Last week, the Economic Financial Crimes Commission EFCC had on a tip off trailed and arrested some people suspected to be Yahoo Boys in a popular night club in Lagos.

This is not the first time the government through it crime agency is clamming down on internet fraudsters.

But what’s the bet If the government is getting bolder to sniff on internet fraudster in a club were other normal Nigerians had gone to have a great time, get entertained with drinks and reveling songs while winding down. There is a little flash of incandescence that things might  getting closer to the entertainment industry, and the saying goes thus; ‘if you know you’.

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Here is the point; Nigerians trooped out as usual from their different Whatsaap groups to discuss fraud in the country. Fraud in politics, fraud in entertainment, and several other facets of fraud in Nigeria. Top of the chart in the discussion was the internet fraudsters, the Yahoo Boys, and like a bottle of carbonated drink filled with a pressured gas, corked open by force, a High horse hypocrisy was poured out and drank from dirty cups of Nigerian sinners, it appeal, created and accepted mentality of; If he steals or fraud people for money, if he uses it to help others, then nobody should call the boys out. We are all sinners in this country.

Tweet from Twitter- agog.ng

Tweet from Twitter

The same young Nigerians asking for accountability from the government, protesting for a better approach in dealing with public funds were quick to burn to ashes with their tweets most of those who were bold enough to speak up against fraud. 

Beside this, how do Nigerian internet fraudster make their money?

They put up a deceptive approach to date older and retired women oversees, with the promise of marrying them. Overtime, they build trust, as a result of this, they will ask them (women or clients) for money so they can get some none existing goods to be moved from place to place. And bingo, these women who are beclouded with love will gradually release their retirement savings, and all their life earnings to them, and when they have gotten enough, they block them online and the remaining routes and access leaving them miserable.

Sometimes, the after effects of the emotional trauma they put their prey into do result in suicidal conditions.

This is the kind of money that is used in sponsoring music in Nigeria. Money ripped from peoples sweats, pain and sometimes blood.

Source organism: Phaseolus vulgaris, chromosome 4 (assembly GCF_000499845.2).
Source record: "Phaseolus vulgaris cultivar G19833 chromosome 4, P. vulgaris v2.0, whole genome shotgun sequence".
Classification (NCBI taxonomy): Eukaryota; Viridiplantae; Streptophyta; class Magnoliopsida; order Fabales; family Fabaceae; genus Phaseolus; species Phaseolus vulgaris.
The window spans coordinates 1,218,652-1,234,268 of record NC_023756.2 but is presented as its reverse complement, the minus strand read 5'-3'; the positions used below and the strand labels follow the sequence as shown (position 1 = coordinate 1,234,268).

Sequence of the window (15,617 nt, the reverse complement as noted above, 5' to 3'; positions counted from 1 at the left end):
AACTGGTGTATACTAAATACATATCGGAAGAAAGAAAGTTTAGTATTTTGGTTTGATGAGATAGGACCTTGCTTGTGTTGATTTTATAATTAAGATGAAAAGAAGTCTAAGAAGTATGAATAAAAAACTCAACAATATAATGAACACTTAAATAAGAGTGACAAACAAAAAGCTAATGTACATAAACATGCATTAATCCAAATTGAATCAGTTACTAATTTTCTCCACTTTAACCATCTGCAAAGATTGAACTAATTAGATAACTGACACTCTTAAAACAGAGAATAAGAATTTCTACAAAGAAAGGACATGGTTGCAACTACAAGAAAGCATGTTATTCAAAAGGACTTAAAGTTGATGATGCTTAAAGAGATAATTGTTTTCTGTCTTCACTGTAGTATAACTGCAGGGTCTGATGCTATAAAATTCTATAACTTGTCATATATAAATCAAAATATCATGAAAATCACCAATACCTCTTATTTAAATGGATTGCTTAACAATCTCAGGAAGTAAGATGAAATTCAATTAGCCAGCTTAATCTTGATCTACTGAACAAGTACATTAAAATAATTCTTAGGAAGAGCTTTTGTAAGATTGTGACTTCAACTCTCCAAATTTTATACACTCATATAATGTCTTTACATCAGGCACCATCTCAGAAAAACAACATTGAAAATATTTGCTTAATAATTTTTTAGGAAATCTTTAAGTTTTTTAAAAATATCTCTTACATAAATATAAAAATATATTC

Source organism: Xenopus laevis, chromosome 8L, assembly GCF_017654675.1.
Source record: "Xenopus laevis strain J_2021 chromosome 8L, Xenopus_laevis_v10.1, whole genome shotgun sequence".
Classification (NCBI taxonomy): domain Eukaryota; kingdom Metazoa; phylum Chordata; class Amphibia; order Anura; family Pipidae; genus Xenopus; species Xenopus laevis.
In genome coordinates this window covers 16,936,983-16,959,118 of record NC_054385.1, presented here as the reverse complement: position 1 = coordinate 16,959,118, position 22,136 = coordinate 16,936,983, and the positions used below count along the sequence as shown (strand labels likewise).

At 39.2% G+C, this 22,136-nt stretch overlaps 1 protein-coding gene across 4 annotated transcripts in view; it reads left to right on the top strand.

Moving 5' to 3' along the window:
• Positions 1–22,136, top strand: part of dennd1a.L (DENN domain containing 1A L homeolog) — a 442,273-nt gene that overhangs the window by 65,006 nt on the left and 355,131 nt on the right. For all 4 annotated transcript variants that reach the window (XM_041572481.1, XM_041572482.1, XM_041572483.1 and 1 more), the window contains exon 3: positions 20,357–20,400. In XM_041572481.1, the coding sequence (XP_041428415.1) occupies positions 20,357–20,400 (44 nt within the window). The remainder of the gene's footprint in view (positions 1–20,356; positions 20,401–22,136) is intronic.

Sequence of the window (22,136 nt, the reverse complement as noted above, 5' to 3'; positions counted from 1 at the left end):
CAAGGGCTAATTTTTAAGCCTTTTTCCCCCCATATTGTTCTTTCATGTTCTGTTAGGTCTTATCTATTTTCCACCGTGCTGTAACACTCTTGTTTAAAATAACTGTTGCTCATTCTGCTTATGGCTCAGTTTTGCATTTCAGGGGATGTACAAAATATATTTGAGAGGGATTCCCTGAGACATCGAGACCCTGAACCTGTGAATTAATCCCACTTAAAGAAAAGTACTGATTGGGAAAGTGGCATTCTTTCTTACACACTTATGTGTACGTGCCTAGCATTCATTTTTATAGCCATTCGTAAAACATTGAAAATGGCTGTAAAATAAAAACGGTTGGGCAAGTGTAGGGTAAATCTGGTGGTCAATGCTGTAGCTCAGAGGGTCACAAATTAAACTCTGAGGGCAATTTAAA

Efe, 2017 winner of Big Brother Nigeria who popularised the catchy phrase ‘based on logistics’, came out very potent to support the Yahoo Boys. And he was whipped by the right hand of Nigerian Twitter hypocrisy.

Efe; Big Brother 2017 winner's tweet (Twitter)-agog.ng

Efe; Big Brother 2017 winner’s tweet (Twitter)

He wasn’t the only one, Noble Igwe on the other hand spoke against Yahoo Yahoo. He even went as far as snitching some locations that he feels illicit activities are being carried out. The left hand of Nigerian Twitter was used to path his back with a sublimed attack on his personality revealing his own hypocrisy clearly written to his face at the same time.

Noble Igwe's tweet (from Twitter) - agog.ng

Noble Igwe’s tweet (from Twitter)

By all standards of morality, it is totally wrong to put such money into music. It can bring back the immediate gains, but, there is something it sure hold for the future if Karma is ever considered.

eLDee the Don, ace rapper who was amongst the second era of Nigerian Hip Hop artistes who pushed the culture so hard, came out to juxtapose his position as an artistes who had in his hay days spoke against the government in his protest song “I Go Yarn”, and also encourage opulence and display of luxury with his other song “Big Boy”. He went quite emotional trying to draw an analysis of how he perceived he made the two songs, what he said in the one he protested and wanted a better life for the Nigerian people, and the other he encouraged display lifestyle with.

eLDee The Don, Ace Nigerian Rapper-agog.ng

eLDee The Don’s tweet, Ace Nigerian Rapper (Twitter)

This was a sober resonating moment for two different eLDee, reflecting in the past and comparing himself with an industry currently eroded from morality with no consideration whatsoever who is hurting who to bring sponsored money into music, as far as I, as an artistes can blow, I’m okay, it is cool, we are good. This is the receipt the music industry is built upon for some artistes to blow.

eLDee The Don, Ace Nigerian Rapper (Twitter)-agog.ng

eLDee The Don, Ace Nigerian Rapper (Twitter)

On the norm; Money is all you require to be heard as an artiste in Nigeria. Good money, bad money, nobody cares. Do you have it?

Spend it, you are welcome. You will be praised, haled and also make your money back.

But, fraud money is bad money. It should be spoken against, head should roll in the industry with an arrest and as a fact, such money should not come near music.